A lottery is a game wherein tickets or tokens are sold for the chance to win a prize. Typically, a percentage of ticket sales are used to pay the costs and profits of organizing and running the lottery, while the rest of the pool is awarded to winners. While the idea of drawing lots for prizes has become popular in the United States, it is an ancient activity that has been used throughout history. In the 17th century, it was quite common to organize lotteries in order to collect money for a variety of public usages. They became popular in America as well, even though many of the early European settlers had strong Protestant proscriptions against gambling.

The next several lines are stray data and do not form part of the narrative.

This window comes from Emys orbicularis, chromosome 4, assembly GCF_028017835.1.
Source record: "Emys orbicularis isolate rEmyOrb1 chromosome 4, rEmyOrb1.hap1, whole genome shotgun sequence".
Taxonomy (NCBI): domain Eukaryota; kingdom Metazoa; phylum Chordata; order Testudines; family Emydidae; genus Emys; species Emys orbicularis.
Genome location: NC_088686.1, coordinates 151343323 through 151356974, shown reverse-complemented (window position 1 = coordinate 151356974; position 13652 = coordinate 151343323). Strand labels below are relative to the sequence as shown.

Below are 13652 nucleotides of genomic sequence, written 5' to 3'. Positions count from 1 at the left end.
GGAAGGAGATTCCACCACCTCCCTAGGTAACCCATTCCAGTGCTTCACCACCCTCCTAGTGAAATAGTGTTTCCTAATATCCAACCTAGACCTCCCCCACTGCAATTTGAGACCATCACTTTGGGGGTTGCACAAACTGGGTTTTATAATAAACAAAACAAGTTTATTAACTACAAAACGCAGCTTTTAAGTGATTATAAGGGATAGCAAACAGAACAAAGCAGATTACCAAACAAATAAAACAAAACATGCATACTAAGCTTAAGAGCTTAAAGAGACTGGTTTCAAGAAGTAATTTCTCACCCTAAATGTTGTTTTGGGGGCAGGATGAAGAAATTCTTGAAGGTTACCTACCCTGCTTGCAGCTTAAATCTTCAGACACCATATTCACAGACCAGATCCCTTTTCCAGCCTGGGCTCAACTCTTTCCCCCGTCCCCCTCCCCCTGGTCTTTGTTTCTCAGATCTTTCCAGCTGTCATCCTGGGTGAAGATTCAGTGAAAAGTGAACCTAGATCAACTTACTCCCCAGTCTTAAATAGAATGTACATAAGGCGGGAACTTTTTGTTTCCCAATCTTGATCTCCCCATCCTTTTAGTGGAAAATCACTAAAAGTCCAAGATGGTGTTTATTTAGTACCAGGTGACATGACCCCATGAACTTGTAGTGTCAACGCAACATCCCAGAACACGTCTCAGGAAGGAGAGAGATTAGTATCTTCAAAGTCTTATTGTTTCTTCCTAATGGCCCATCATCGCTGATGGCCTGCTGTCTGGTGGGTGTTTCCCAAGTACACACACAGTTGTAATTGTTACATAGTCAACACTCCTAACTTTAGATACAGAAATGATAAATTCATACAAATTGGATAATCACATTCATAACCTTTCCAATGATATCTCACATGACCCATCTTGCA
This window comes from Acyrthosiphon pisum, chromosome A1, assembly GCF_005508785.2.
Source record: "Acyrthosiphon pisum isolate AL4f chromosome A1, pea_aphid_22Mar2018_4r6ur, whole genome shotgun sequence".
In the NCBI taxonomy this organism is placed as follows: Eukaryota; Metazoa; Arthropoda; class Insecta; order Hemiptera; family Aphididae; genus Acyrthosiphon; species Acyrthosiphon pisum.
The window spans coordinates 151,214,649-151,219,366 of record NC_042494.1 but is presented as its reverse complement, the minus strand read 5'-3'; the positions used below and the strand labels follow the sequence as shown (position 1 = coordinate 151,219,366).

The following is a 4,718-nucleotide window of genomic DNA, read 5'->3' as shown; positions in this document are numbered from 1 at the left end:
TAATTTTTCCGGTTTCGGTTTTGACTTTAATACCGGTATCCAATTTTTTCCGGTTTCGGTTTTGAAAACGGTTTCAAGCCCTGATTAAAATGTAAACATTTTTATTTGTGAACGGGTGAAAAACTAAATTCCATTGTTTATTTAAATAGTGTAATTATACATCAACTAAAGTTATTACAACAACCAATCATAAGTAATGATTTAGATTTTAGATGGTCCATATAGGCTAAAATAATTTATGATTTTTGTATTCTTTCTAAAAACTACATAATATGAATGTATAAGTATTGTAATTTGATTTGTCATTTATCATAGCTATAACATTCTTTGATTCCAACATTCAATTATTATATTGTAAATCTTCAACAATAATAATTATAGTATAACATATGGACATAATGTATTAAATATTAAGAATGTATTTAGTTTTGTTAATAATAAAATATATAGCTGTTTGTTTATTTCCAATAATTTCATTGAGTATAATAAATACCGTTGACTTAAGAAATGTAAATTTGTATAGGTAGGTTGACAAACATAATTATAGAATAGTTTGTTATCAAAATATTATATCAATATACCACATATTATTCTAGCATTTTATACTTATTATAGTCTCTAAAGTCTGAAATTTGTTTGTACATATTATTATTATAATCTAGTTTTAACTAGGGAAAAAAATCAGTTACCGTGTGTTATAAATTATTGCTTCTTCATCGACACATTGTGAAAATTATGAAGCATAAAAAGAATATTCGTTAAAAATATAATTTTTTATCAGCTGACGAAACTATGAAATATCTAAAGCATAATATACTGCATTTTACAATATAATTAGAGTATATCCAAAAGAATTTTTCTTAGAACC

Lottery games have been used to raise funds for everything from repairs of the City of Rome to a dinner party where guests were given tickets that would be drawn to determine who won fancy pieces of dinnerware. Lottery games were also popular among the wealthy, who used them as a form of entertainment during the Roman Saturnalian revelries or as an aid in divining God’s will.
But, as Cohen explains, the lottery was no longer a painless way to raise state revenue. By the nineteen-seventies, state budgets were in dire straits as the income gap between rich and poor began to widen, pensions and jobs disappeared, health-care costs rose and our national promise that education and hard work would make everyone better off than their parents ceased to hold true.